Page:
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Last update: 08/23/14

ICBA News Release

ICBA Independent Community Bankers of America

Media Contact
Aleis Stokes
(202) 821-4457

Media Contact
Karen Tyson 
(202) 821-4454

FOR IMMEDIATE RELEASE

ICBA Offers Tips for Homebuyers

Despite Challenging Economic Environment, Now May Be a Good Time for Some to Buy

Washington, D.C. (June 1, 2009)—June is National Homeownership Month and the nearly 5,000 members of the Independent Community Bankers of America (ICBA) continue to help Americans in communities throughout the country to become, and remain, homeowners each year through the personal attention that only a local community bank can provide.

“These are challenging economic times, but community bankers haven’t changed the way they do business. Community banks want to establish long-term relationships with their customers and take the extra steps necessary to give potential homebuyers the service and attention they need—and now may be an opportune time for some Americans to purchase a home,” said R. Michael Menzies, ICBA chairman and president and CEO of Easton Bank and Trust Co., Easton, Md. “Community banks are stable, common-sense lenders that continue to lend to their customers.  Now more than ever, they are an excellent and critical source for home financing.”

ICBA offers the following suggestions for homebuyers:

  1. Know your budget, including how much you spend on rent, utilities, entertainment, clothing, food and transportation.
  2. Organize paperwork, such as pay stubs, W-2 forms, tax returns and bank and investment statements.
  3. Check your credit report and bring it to your community banker. Credit reporting agencies must give you one free report annually. Access your credit at www.ftc.gov/freereports
  4. Work with your community banker to find out how much you can borrow and which mortgage is right for you.
  5. Get pre-approved. It helps you shop for a home that fits your budget and shows sellers you are a serious buyer who can close on a home quickly.
  6. Learn as much as you can about the home-buying process. Your community banker can explain it to you. Look for classes on home buying and home maintenance. There are free online educational tools at www.hud.gov, www.federalreserve.gov/consumers.htm and on the ICBA Web site at  www.icba.org/consumer/index.cfm?ItemNumber=11331.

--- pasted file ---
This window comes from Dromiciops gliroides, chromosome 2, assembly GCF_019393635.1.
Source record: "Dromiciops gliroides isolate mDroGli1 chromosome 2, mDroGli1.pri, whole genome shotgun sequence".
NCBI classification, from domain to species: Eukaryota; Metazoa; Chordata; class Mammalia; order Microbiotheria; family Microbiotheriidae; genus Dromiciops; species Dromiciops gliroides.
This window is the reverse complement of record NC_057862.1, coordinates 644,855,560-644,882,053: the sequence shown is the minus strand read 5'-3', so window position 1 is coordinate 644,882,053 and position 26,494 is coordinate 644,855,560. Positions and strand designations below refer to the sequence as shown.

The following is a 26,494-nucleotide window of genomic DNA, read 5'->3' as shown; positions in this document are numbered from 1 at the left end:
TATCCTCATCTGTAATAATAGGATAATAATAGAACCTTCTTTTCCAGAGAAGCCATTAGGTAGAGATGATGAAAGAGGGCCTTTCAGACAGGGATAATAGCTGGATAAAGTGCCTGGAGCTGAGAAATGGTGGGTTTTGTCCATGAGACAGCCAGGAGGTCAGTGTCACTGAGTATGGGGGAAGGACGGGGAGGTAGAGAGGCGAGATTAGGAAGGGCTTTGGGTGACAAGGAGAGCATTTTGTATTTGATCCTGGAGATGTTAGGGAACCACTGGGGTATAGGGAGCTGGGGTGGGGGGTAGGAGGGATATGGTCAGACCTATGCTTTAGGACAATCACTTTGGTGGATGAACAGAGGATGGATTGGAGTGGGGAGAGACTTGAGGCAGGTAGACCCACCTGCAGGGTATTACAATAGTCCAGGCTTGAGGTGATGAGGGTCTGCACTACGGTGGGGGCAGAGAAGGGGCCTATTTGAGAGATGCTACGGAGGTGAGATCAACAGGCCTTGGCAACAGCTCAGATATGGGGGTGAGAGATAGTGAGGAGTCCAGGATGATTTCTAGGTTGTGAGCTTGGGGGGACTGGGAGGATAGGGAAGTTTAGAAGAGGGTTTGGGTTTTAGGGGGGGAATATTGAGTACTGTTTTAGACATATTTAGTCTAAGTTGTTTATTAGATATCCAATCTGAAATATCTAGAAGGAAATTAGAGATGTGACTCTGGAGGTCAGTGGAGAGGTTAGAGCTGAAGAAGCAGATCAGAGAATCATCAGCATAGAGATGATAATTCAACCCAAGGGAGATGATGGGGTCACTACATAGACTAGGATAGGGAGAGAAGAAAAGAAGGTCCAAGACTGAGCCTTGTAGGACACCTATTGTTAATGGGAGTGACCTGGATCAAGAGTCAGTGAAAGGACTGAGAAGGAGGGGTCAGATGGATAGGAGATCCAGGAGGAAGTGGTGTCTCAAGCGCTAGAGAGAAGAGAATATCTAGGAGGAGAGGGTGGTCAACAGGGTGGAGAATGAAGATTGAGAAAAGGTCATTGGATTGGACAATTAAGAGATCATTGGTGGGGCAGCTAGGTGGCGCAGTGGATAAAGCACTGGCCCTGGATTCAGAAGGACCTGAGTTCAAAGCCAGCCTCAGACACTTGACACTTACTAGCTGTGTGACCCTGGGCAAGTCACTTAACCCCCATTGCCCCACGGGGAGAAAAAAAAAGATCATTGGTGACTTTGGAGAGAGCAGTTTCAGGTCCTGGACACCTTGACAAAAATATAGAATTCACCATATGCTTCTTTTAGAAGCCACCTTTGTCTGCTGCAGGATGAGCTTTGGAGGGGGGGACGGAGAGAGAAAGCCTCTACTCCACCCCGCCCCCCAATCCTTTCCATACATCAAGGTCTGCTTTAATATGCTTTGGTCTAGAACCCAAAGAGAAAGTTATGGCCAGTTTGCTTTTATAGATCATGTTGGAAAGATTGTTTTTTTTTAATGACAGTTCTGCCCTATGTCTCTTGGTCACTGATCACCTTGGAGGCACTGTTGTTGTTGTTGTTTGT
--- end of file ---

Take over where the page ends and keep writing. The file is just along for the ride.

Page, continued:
7. Investigate if there are special first-time homebuyer loan or grant programs available to assist with down payment and closing costs. Don’t forget that as part of the Economic Recovery and Reinvestment Act that was passed earlier this year, there is an $8,000 first-time Homebuyer Tax Credit through Nov. 30, 2009.
  8. Ask your loan officer to carefully explain the mortgage options available, including rate adjustments and other loan features, so you aren’t surprised by payment increases down the road. Don’t be taken in by promises of low payments and 100 percent financing.
  9. Request a written good faith estimate to compare the real costs of your mortgage. It will tell you what your interest rate, monthly payment and closing costs will be.
  10. Attend real estate open houses to learn what you are getting for your money and what fits your budget.

“Potential homebuyers should visit their local community bank to learn what their mortgage options are,” Menzies said.  “Not only are community banks interested in helping a homebuyer purchase a home, they also want to help the borrower find a mortgage they can afford and afford to keep.”

For more information, visit www.icba.org.  To find a community bank near you, visit the ICBA community bank locator at www.icba.org/consumer/BankLocator.cfm?sn.ItemNumber=51757.






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